Three Essays on Participatory Governance in Public Administration

Date of Award

May 2019

Degree Type


Degree Name

Doctor of Philosophy (PhD)


Public Administration


Tina Nabatchi


Democratic Governance, Participative Management, Participatory Governance, Public Participation, Volunteering

Subject Categories

Social and Behavioral Sciences


This dissertation consists of three essays that address the issues of participation in different public governance contexts. The objective of this dissertation is to investigate how different participatory processes in civic and administrative arenas generate outcomes that are critical to improving the quality of public governance. Specifically, it addresses three understudied questions in the literature: (1) Does individuals’ volunteering in nonprofit organizations increase their participation in administrative and political processes? (2) Do different public participation processes differently affect individuals’ civic dispositions? (3) Do public organizations’ efforts to use participative management with their employees and public participation with citizens promote citizen satisfaction with public organizations? In addition to the three essays (Chapters 2, 3, and 4) that address these questions separately, the dissertation includes an introduction chapter (Chapter 1) that presents a theoretical framework for the three essays, as well as a conclusion chapter (Chapter 5) that discusses implications of findings from the three essays.

The first essay, presented in Chapter 2, explores the effects of volunteering in nonprofit organizations on direct forms of public participation, such as attending public meetings, signing petitions, and protesting. Focusing on the role of nonprofit organizations as schools for democracy, I test the hypothesis that when individuals volunteer for community service activities provided by nonprofits, they are more likely to participate in administrative and political processes. I propose that the extant testing of this relationship suffers from an endogeneity problem, which I counter with the instrumental variable technique. The results of the analyses with the instrument suggest that individuals’ volunteering in nonprofits increases participation in public meetings, which differs from the results without the instrument. The findings suggest that participatory processes in the civic arena can promote public participation in the larger administrative and political arenas. The chapter also shows an important contribution of nonprofit organizations to public administration, not only because they provide social services that benefit the public, but also because they play a key role in enhancing democratic values in public administration.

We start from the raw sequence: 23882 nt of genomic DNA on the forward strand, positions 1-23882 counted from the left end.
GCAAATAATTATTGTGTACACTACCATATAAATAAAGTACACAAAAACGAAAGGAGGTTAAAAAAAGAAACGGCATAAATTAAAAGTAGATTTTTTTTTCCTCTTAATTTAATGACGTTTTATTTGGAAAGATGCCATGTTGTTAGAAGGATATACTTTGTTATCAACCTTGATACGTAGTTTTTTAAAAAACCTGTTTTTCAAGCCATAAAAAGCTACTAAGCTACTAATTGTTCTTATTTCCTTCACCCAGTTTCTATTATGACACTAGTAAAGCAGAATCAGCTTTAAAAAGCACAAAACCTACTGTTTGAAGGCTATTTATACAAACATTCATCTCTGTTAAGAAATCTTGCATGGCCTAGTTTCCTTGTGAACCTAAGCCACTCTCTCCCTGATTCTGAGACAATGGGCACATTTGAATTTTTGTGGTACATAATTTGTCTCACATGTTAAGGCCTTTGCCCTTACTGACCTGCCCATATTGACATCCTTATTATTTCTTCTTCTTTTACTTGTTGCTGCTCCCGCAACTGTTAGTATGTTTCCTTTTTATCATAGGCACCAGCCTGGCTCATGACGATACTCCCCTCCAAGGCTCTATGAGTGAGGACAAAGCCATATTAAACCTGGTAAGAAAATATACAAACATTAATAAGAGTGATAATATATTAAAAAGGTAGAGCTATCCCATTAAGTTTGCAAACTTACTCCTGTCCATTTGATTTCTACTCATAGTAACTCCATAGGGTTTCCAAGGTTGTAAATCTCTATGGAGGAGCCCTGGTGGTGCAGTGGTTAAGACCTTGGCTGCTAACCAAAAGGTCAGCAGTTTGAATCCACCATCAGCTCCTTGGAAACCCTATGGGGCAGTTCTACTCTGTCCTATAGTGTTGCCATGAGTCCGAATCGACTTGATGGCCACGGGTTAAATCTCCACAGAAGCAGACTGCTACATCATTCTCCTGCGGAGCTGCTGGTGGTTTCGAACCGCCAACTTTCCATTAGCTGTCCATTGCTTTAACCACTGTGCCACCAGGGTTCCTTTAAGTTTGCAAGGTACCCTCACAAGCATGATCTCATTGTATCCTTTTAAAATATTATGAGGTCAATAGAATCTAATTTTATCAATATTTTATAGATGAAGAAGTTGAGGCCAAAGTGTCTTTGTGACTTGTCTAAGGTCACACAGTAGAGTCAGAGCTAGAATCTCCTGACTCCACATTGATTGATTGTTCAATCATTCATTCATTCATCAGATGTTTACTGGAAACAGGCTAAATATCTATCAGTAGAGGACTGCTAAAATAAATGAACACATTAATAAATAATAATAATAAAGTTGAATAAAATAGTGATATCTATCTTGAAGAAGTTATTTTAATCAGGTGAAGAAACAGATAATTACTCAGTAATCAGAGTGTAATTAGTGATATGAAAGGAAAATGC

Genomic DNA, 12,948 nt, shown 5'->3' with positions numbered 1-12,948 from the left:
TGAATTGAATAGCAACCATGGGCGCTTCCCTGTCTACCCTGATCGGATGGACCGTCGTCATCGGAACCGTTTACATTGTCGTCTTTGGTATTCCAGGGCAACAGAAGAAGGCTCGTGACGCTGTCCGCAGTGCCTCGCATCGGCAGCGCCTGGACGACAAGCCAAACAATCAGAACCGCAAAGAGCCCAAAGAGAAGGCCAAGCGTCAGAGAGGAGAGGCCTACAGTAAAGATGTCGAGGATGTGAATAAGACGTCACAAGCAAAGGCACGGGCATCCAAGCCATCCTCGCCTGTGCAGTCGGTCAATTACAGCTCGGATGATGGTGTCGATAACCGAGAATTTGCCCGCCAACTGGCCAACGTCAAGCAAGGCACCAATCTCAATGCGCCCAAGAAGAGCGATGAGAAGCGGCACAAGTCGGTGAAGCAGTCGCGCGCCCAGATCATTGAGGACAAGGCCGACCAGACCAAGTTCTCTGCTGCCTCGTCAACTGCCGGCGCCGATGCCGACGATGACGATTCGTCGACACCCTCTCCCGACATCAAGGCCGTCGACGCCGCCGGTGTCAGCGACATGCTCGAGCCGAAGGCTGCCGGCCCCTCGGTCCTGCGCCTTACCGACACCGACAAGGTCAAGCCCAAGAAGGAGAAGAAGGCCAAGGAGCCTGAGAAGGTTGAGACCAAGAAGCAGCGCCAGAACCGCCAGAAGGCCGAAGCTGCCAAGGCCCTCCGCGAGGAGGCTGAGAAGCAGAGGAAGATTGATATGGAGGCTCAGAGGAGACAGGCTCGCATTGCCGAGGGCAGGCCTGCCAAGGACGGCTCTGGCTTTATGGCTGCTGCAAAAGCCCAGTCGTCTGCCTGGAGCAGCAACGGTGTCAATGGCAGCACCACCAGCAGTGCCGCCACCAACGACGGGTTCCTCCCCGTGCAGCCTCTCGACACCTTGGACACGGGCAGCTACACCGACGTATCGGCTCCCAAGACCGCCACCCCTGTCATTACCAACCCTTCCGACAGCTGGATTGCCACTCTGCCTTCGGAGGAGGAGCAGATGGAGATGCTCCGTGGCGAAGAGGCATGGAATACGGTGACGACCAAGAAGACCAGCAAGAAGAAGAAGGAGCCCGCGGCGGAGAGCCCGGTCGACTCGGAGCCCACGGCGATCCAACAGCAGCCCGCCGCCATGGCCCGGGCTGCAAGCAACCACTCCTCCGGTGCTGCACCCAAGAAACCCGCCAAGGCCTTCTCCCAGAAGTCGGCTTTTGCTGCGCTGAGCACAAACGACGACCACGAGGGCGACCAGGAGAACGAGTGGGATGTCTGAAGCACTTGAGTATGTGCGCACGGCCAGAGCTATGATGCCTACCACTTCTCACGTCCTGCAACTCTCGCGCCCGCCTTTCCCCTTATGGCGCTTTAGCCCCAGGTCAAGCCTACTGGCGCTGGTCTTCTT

The second essay, presented in Chapter 3, investigates the individual-level outcomes of different forms of direct public participation. I selected three types of participatory processes (public meetings, focus groups, and citizen juries) that have varying levels of communication intensity during participation, and compare their effects on participating citizens’ issue awareness, competence, empowerment, and trust in service professionals. I hypothesize that all three participatory processes positively affect these four types of civic dispositions, but that the magnitudes of effects differ across the three processes. I test these hypotheses using data from field experiments on public participation in the context of diagnostic error and healthcare. The results provide general support for both hypotheses. This chapter is among the first (if not the first) to empirically compare the relative efficacy of different direct participatory processes. It contributes to our understanding of participatory governance in the administrative arena, particularly regarding how to better design and implement direct public participation processes aimed at promoting democratic outcomes.

The third essay, presented in Chapter 4, studies the relationship between a public organization’s use of participatory processes and citizen satisfaction. Specifically, it looks at the effects of participative management (which engages employees inside the organization) and public participation (which engaged citizens outside the organization) on citizen satisfaction with public organizations. It also investigates the interactive effect of the two participatory practices (i.e., participative management and public participation) on citizen satisfaction. I test these relationships using a cross-national public education dataset, and generally find support for the positive standalone effects of participative management and interactive effects of participative management and public participation on citizen satisfaction. The findings suggest that public organizations that such democratic efforts are not only normatively desirable, but also improve public judgments about the organization. This chapter again highlights the importance of pursuing participatory processes in public administration.


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